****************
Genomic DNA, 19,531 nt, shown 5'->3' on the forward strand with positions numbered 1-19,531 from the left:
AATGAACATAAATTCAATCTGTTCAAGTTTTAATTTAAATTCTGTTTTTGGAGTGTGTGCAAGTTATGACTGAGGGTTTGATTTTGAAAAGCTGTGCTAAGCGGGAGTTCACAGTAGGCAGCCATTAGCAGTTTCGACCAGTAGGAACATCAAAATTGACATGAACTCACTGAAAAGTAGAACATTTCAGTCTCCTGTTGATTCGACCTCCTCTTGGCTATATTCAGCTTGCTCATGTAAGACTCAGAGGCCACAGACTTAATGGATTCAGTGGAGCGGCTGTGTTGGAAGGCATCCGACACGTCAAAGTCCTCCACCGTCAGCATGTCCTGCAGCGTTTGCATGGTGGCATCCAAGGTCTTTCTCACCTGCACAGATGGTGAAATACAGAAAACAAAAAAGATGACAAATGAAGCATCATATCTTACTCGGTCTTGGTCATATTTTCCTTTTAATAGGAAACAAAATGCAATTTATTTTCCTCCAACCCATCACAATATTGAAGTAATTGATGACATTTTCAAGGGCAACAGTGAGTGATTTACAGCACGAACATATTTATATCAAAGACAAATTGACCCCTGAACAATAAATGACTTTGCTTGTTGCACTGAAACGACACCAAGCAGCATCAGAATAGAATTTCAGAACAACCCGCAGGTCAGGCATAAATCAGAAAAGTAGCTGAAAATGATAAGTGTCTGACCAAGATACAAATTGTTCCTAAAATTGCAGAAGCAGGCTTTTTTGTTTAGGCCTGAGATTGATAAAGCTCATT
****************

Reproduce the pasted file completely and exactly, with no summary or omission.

Genomic DNA, 19,531 nt, shown 5'->3' on the forward strand with positions numbered 1-19,531 from the left:
AATGAACATAAATTCAATCTGTTCAAGTTTTAATTTAAATTCTGTTTTTGGAGTGTGTGCAAGTTATGACTGAGGGTTTGATTTTGAAAAGCTGTGCTAAGCGGGAGTTCACAGTAGGCAGCCATTAGCAGTTTCGACCAGTAGGAACATCAAAATTGACATGAACTCACTGAAAAGTAGAACATTTCAGTCTCCTGTTGATTCGACCTCCTCTTGGCTATATTCAGCTTGCTCATGTAAGACTCAGAGGCCACAGACTTAATGGATTCAGTGGAGCGGCTGTGTTGGAAGGCATCCGACACGTCAAAGTCCTCCACCGTCAGCATGTCCTGCAGCGTTTGCATGGTGGCATCCAAGGTCTTTCTCACCTGCACAGATGGTGAAATACAGAAAACAAAAAAGATGACAAATGAAGCATCATATCTTACTCGGTCTTGGTCATATTTTCCTTTTAATAGGAAACAAAATGCAATTTATTTTCCTCCAACCCATCACAATATTGAAGTAATTGATGACATTTTCAAGGGCAACAGTGAGTGATTTACAGCACGAACATATTTATATCAAAGACAAATTGACCCCTGAACAATAAATGACTTTGCTTGTTGCACTGAAACGACACCAAGCAGCATCAGAATAGAATTTCAGAACAACCCGCAGGTCAGGCATAAATCAGAAAAGTAGCTGAAAATGATAAGTGTCTGACCAAGATACAAATTGTTCCTAAAATTGCAGAAGCAGGCTTTTTTGTTTAGGCCTGAGATTGATAAAGCTCATT